Grayson Perry's Dream House


Turner Prize-winning artist and BAFTA-award winning presenter Grayson Perry returns to Channel 4 with his most ambitious project to date.

Grayson Perry’s Dream House charts the creation of Grayson’s riskiest and most personal public artwork of his career: a loving tribute and celebration of his homeland of Essex inspired by his life and the people he grew up amongst. This is his tribute to Essex Women in all their glory and his powerful challenge to the reductive myth of the ‘Essex Girl.’

It is also Grayson’s biggest project to date, a creative collaboration with Charles Holland of FAT Architecture that also involves a team of engineers, builders and crafts people. It will take three years to build and involves hundreds of man-hours to bring this dream of an ornate terracotta-covered temple to life.

The house was commissioned by Living Architecture, an organisation which aims to promote contemporary art and design by creating modern houses for holiday rental.

On the site of a derelict farm house, Grayson’s long held dream begins to take shape. It is a dream to create a magical building that gives two fingers to the puritanical modernist architectural establishment but also tells a story of the Essex everywoman. To tell it, Grayson has invented a mythical woman called Julie Cope. Born in Essex in 1953, Julie died aged 61 in a freak accident with a curry delivery scooter. This is the story of her life, honoured by a chapel dedicated to ‘Our Lady of Essex.’

And the more Grayson gets absorbed in Julie’s life, the more he is forced to consider his own.

Julie’s story, moving through Basildon, South Woodham Ferrers, Colchester, Wrabness is the telling of the story of social mobility out from London to the towns and countryside beyond. It is the archetypal Essex story and the story of Grayson’s own childhood.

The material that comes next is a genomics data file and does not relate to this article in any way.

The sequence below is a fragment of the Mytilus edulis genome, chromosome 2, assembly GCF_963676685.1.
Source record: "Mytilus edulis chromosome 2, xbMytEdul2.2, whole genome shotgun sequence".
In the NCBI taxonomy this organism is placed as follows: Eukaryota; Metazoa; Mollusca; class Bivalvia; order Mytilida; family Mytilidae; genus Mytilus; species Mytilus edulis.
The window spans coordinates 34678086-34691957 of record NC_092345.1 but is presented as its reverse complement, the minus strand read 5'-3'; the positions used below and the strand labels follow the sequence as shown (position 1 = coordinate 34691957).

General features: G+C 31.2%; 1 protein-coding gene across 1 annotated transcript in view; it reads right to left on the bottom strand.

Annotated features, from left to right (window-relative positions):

Grayson travels throughout the county, looking at the landscape, history and women of Essex, searching for inspiration. Speaking to Hollie who owns a hair and beauty salon in Colchester: ‘Essex women are…hard-working, glam, easy to get on with, fun….we have to overcome that stereotypical ‘type’ which makes us more determined….I don’t know babe, it’s in our blood, maybe it’s in our rollers.’

The house is built in Wrabness, a rural part of north-east Essex and one of the most conservative parts of Britain. The team's plans are met with resistance from the beginning, with some locals calling the design ‘totally bizarre.’ Grayson and Charles attend a meeting at the village hall with the local residents who have given the plans for Julie’s House a mixed response. After detailing the story and explaining their desire to challenge the stereotypical view of Essex, the project is met with applause and renewed enthusiasm.

The design for the house is a visual one-off and a remarkable collaboration between art and architecture. It has been handcrafted down to the finest detail in a rich, dense and extravagant style. Grayson himself has to design relief tiles depicting Julie, ornate roof sculptures, and four large tapestries celebrating her life. But translating a dream into a functioning building is not easy and Grayson’s first visit to the site brings home the challenge, pressure and scale of this project. The tiles alone, 1925 in total for the whole house, will cost several thousand pounds so the slightest mistake on Grayson’s part could prove to be a disaster. As Grayson says ‘I’ve never done anything where a moment of creativity has had such repercussions.’

The bespoke nature of the house, with the copper alloy roof, curved windows and the need to get it done before the winter draws in, makes it hugely complicated. As site manager Jason comments: ‘The stress of building 77 houses is nowhere near the stress of building this one house…it has been relentless.’ Architect Charles notes how the challenge of the collaboration between art and architecture has come together in such provocative and comprehensive way ‘I love it…it’s a fantastic thing that challenges preconceptions about what contemporary architecture is all about”.

Grayson takes a group of real-life Essex women, all called Julie, to visit the house that he has built in their honour. They do a tour of the key places in Julie’s life, which mirrors Grayson’s journey who himself started life in a council house in Chelmsford. The Essex women grill Grayson, asking why he wanted to do this project and ask the pertinent question: ‘Does Julie represent your mother?’

The story of Julie is in many ways, Grayson’s own story. ‘This is about ordinary lives and being aware of what matters, celebrating our relationships and our connections with people…who we come home to watch telly in the evening…who we love. This is a temple to that.’

Made by the BAFTA-award winning team behind Grayson Perry: Who Are You? and Grayson Perry: All In the Best Possible Taste.

Production Company Swan Films

Executive Producer Joe Evans
Producer Director Neil Crombie

Past TX Information

29 May 2015, 02:55
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